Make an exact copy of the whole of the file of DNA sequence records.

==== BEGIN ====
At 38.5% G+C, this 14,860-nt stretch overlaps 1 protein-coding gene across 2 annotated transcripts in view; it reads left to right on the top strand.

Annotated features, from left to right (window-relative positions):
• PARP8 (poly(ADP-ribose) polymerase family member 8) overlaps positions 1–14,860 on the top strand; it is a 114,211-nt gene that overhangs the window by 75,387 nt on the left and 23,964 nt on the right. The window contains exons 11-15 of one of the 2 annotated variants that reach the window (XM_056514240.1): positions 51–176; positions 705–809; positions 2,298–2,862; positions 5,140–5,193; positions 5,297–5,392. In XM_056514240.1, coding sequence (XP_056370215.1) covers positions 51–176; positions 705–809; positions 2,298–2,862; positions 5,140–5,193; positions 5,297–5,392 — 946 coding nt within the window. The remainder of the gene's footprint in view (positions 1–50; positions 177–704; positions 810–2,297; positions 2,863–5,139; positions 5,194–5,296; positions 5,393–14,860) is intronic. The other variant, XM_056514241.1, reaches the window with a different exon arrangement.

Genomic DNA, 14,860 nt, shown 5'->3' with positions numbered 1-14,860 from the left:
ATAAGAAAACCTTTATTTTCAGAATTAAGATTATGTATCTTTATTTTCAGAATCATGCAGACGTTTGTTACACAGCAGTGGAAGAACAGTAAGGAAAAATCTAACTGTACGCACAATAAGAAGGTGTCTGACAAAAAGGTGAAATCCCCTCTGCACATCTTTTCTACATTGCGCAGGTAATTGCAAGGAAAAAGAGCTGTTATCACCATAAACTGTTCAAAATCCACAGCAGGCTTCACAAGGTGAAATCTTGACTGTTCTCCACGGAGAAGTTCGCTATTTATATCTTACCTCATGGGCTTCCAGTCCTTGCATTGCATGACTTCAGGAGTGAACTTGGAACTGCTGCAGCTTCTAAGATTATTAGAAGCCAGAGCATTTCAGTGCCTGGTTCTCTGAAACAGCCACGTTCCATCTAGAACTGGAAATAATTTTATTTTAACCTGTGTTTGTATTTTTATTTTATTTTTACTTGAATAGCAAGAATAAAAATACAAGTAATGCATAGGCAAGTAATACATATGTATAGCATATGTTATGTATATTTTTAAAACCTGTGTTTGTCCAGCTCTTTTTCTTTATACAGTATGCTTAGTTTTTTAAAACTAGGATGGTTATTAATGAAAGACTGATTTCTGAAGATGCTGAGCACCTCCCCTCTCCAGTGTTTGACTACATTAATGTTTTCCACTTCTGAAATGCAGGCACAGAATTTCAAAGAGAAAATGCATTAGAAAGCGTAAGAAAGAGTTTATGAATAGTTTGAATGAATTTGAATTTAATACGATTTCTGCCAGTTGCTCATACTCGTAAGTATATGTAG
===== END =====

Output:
At 38.5% G+C, this 14,860-nt stretch overlaps 1 protein-coding gene across 2 annotated transcripts in view; it reads left to right on the top strand.

Annotated features, from left to right (window-relative positions):
• PARP8 (poly(ADP-ribose) polymerase family member 8) overlaps positions 1–14,860 on the top strand; it is a 114,211-nt gene that overhangs the window by 75,387 nt on the left and 23,964 nt on the right. The window contains exons 11-15 of one of the 2 annotated variants that reach the window (XM_056514240.1): positions 51–176; positions 705–809; positions 2,298–2,862; positions 5,140–5,193; positions 5,297–5,392. In XM_056514240.1, coding sequence (XP_056370215.1) covers positions 51–176; positions 705–809; positions 2,298–2,862; positions 5,140–5,193; positions 5,297–5,392 — 946 coding nt within the window. The remainder of the gene's footprint in view (positions 1–50; positions 177–704; positions 810–2,297; positions 2,863–5,139; positions 5,194–5,296; positions 5,393–14,860) is intronic. The other variant, XM_056514241.1, reaches the window with a different exon arrangement.

Genomic DNA, 14,860 nt, shown 5'->3' with positions numbered 1-14,860 from the left:
ATAAGAAAACCTTTATTTTCAGAATTAAGATTATGTATCTTTATTTTCAGAATCATGCAGACGTTTGTTACACAGCAGTGGAAGAACAGTAAGGAAAAATCTAACTGTACGCACAATAAGAAGGTGTCTGACAAAAAGGTGAAATCCCCTCTGCACATCTTTTCTACATTGCGCAGGTAATTGCAAGGAAAAAGAGCTGTTATCACCATAAACTGTTCAAAATCCACAGCAGGCTTCACAAGGTGAAATCTTGACTGTTCTCCACGGAGAAGTTCGCTATTTATATCTTACCTCATGGGCTTCCAGTCCTTGCATTGCATGACTTCAGGAGTGAACTTGGAACTGCTGCAGCTTCTAAGATTATTAGAAGCCAGAGCATTTCAGTGCCTGGTTCTCTGAAACAGCCACGTTCCATCTAGAACTGGAAATAATTTTATTTTAACCTGTGTTTGTATTTTTATTTTATTTTTACTTGAATAGCAAGAATAAAAATACAAGTAATGCATAGGCAAGTAATACATATGTATAGCATATGTTATGTATATTTTTAAAACCTGTGTTTGTCCAGCTCTTTTTCTTTATACAGTATGCTTAGTTTTTTAAAACTAGGATGGTTATTAATGAAAGACTGATTTCTGAAGATGCTGAGCACCTCCCCTCTCCAGTGTTTGACTACATTAATGTTTTCCACTTCTGAAATGCAGGCACAGAATTTCAAAGAGAAAATGCATTAGAAAGCGTAAGAAAGAGTTTATGAATAGTTTGAATGAATTTGAATTTAATACGATTTCTGCCAGTTGCTCATACTCGTAAGTATATGTAG